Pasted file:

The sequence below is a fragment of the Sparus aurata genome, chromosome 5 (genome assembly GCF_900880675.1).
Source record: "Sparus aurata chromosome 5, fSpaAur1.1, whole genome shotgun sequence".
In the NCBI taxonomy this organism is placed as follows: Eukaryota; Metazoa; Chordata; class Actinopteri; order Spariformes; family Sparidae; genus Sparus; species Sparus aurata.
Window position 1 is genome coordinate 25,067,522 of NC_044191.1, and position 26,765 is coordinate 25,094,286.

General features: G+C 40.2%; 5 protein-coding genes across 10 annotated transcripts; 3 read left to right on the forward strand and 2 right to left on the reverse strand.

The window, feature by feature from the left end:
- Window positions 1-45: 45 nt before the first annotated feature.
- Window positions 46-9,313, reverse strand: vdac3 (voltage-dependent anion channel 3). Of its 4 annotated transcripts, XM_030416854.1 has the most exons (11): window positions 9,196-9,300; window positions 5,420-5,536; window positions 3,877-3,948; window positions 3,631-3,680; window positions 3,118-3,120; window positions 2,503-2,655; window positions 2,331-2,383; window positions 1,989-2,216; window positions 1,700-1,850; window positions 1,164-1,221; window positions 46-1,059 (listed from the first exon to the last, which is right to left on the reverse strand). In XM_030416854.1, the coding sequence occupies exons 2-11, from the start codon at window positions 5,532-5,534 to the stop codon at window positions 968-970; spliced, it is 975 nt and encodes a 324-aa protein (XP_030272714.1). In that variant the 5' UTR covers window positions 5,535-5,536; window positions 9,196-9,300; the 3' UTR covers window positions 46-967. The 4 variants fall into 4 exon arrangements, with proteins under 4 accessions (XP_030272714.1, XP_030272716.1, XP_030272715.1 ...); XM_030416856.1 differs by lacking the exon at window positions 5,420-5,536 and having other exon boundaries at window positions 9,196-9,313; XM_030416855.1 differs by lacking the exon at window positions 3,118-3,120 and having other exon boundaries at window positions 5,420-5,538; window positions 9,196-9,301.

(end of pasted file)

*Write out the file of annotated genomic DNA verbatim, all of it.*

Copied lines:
The sequence below is a fragment of the Sparus aurata genome, chromosome 5 (genome assembly GCF_900880675.1).
Source record: "Sparus aurata chromosome 5, fSpaAur1.1, whole genome shotgun sequence".
In the NCBI taxonomy this organism is placed as follows: Eukaryota; Metazoa; Chordata; class Actinopteri; order Spariformes; family Sparidae; genus Sparus; species Sparus aurata.
Window position 1 is genome coordinate 25,067,522 of NC_044191.1, and position 26,765 is coordinate 25,094,286.

General features: G+C 40.2%; 5 protein-coding genes across 10 annotated transcripts; 3 read left to right on the forward strand and 2 right to left on the reverse strand.

The window, feature by feature from the left end:
- Window positions 1-45: 45 nt before the first annotated feature.
- Window positions 46-9,313, reverse strand: vdac3 (voltage-dependent anion channel 3). Of its 4 annotated transcripts, XM_030416854.1 has the most exons (11): window positions 9,196-9,300; window positions 5,420-5,536; window positions 3,877-3,948; window positions 3,631-3,680; window positions 3,118-3,120; window positions 2,503-2,655; window positions 2,331-2,383; window positions 1,989-2,216; window positions 1,700-1,850; window positions 1,164-1,221; window positions 46-1,059 (listed from the first exon to the last, which is right to left on the reverse strand). In XM_030416854.1, the coding sequence occupies exons 2-11, from the start codon at window positions 5,532-5,534 to the stop codon at window positions 968-970; spliced, it is 975 nt and encodes a 324-aa protein (XP_030272714.1). In that variant the 5' UTR covers window positions 5,535-5,536; window positions 9,196-9,300; the 3' UTR covers window positions 46-967. The 4 variants fall into 4 exon arrangements, with proteins under 4 accessions (XP_030272714.1, XP_030272716.1, XP_030272715.1 ...); XM_030416856.1 differs by lacking the exon at window positions 5,420-5,536 and having other exon boundaries at window positions 9,196-9,313; XM_030416855.1 differs by lacking the exon at window positions 3,118-3,120 and having other exon boundaries at window positions 5,420-5,538; window positions 9,196-9,301.